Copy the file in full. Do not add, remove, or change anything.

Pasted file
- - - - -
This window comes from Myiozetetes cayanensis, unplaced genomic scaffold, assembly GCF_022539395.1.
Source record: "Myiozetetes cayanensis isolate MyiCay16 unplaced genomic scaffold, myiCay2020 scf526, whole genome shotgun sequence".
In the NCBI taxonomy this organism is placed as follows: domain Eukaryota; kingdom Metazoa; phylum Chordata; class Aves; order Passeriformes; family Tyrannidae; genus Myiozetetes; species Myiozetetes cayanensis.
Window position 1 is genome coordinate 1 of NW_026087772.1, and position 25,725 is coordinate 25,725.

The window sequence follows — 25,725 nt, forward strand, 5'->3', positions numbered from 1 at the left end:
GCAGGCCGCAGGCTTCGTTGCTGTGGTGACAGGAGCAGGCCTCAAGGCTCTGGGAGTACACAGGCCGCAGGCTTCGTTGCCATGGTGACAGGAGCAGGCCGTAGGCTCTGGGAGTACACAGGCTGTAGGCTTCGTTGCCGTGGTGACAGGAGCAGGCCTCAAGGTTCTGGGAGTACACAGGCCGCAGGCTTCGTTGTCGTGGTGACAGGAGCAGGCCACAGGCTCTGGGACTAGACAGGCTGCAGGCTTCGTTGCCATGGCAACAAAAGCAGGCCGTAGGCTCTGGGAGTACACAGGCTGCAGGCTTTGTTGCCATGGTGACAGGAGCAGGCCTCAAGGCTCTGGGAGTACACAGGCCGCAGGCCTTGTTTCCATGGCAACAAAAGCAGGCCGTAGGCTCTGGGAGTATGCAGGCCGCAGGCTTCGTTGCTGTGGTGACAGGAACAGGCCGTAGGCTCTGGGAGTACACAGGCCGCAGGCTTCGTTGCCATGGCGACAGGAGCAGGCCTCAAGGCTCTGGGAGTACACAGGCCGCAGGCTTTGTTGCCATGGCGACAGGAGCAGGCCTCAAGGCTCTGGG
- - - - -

This window comes from Myiozetetes cayanensis, unplaced genomic scaffold, assembly GCF_022539395.1.
Source record: "Myiozetetes cayanensis isolate MyiCay16 unplaced genomic scaffold, myiCay2020 scf526, whole genome shotgun sequence".
In the NCBI taxonomy this organism is placed as follows: domain Eukaryota; kingdom Metazoa; phylum Chordata; class Aves; order Passeriformes; family Tyrannidae; genus Myiozetetes; species Myiozetetes cayanensis.
Window position 1 is genome coordinate 1 of NW_026087772.1, and position 25,725 is coordinate 25,725.

The window sequence follows — 25,725 nt, forward strand, 5'->3', positions numbered from 1 at the left end:
GCAGGCCGCAGGCTTCGTTGCTGTGGTGACAGGAGCAGGCCTCAAGGCTCTGGGAGTACACAGGCCGCAGGCTTCGTTGCCATGGTGACAGGAGCAGGCCGTAGGCTCTGGGAGTACACAGGCTGTAGGCTTCGTTGCCGTGGTGACAGGAGCAGGCCTCAAGGTTCTGGGAGTACACAGGCCGCAGGCTTCGTTGTCGTGGTGACAGGAGCAGGCCACAGGCTCTGGGACTAGACAGGCTGCAGGCTTCGTTGCCATGGCAACAAAAGCAGGCCGTAGGCTCTGGGAGTACACAGGCTGCAGGCTTTGTTGCCATGGTGACAGGAGCAGGCCTCAAGGCTCTGGGAGTACACAGGCCGCAGGCCTTGTTTCCATGGCAACAAAAGCAGGCCGTAGGCTCTGGGAGTATGCAGGCCGCAGGCTTCGTTGCTGTGGTGACAGGAACAGGCCGTAGGCTCTGGGAGTACACAGGCCGCAGGCTTCGTTGCCATGGCGACAGGAGCAGGCCTCAAGGCTCTGGGAGTACACAGGCCGCAGGCTTTGTTGCCATGGCGACAGGAGCAGGCCTCAAGGCTCTGGG